Dance Impressions offers instruction in the full
range of popular wedding
Please click on a link above for a brief history of
that that dance as well as some corresponding songs.
The Cha-cha is the youngest of the "Latin" dances. It
is a true American dance, developed in the dance studios in the early
50's as a mid-tempo variant between Rumba (a slow dance) and Mambo (a
very fast dance). It is believed to have started as a step in Mambo
- a triple step to replace the slow one to accommodate slower musical
rhythms. This developed into an entirely new dance in it's own right.
Slower modern music has often inspired the evolution of popular dances
such as Single Swing into Triple Swing and Quickstep into Slow Foxtrot.
Cha-cha music is slower than Mambo/ Salsa but not much. It it quite
a common upbeat musical tempo. The dance is alive and well in the Ballrooms
today. It is flashy, sassy and full of itself. The Cha-cha styling is
very similar to the Rumba and the Mambo. Like most Latin dances, your
weight is forward, and most of the movement is below the ribcage. The
steps are small, taken with the ball of the foot first to better execute
the hip action commonly known as "cuban motion". Cha-cha music is composed
in 4/4 time. The rhythm is danced 2-3-4 & 1 or "rock step cha cha cha".
Cha Cha is a great dance for couples to take up together.
· "Smooth" by Santana
· "Oye como Va" by Santana
· "My Maria" by Brooks and Dunn
· "Super Freak" by Rick James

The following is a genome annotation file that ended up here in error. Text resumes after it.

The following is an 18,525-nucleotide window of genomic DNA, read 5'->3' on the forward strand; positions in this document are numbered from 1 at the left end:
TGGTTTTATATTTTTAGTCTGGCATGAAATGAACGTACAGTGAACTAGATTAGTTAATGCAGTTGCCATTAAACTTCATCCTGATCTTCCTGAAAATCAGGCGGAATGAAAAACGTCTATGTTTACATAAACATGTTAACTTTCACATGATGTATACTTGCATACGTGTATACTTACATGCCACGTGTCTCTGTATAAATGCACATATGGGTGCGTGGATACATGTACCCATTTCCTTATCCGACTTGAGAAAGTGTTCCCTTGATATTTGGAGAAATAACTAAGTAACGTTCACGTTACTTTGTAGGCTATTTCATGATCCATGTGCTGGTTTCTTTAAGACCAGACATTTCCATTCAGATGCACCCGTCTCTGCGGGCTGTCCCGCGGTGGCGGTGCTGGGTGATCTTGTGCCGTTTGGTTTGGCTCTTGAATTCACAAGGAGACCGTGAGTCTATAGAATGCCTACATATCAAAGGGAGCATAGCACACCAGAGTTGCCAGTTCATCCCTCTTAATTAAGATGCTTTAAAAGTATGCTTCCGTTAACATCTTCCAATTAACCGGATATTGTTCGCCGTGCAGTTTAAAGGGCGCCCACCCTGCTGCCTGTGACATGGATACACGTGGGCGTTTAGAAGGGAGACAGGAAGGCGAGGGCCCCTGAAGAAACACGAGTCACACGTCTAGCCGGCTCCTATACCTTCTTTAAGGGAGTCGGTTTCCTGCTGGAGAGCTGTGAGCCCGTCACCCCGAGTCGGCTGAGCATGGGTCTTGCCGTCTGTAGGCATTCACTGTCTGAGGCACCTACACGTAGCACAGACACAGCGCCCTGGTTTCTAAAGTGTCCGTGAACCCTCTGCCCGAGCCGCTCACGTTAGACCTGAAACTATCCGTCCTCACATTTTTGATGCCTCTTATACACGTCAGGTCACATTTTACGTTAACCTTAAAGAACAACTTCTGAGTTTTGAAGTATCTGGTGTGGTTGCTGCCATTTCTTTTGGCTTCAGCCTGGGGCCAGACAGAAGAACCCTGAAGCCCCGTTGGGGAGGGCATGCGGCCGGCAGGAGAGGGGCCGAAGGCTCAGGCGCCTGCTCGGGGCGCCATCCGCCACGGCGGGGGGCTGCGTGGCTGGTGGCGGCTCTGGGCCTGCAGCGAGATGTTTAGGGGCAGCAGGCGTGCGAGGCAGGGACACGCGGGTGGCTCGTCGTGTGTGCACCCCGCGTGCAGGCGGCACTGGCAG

· "Cuban Pete" by Tito Puente
Most Disco dances have strong roots in
Swing. The Hustle is believed to have originated in New York in 1970.
It went through many incarnations in the seventies, with line dances
for groups of people, solo movements that came and went, and partnership
dances. These partnership dances included The Basic Hustle, Latin, Spanish
and Tango Hustle (thankfully gone for good), and the most popular Street,
Three-Count or Swing Hustle that originated in California as the street
Hustle by skaters in Venice and Malibu. John Travolta and "Saturday
Night Fever" gave it its place in American pop culture. Hustle
is danced to the contemporary pop, Hip Hop, or "House" dance
music of the last 20 years. Most People dance New York style or Swing
Hustle. It is a fast, smooth dance which is all about hands. The lady
spins almost continuously, while her partner leads her back and forth
in a "slotted" linear formation.
· "Missionary Man" by The Eurythmics
· "Material Girl" by Madonna
· "Party All The Time" by Eddie Murphy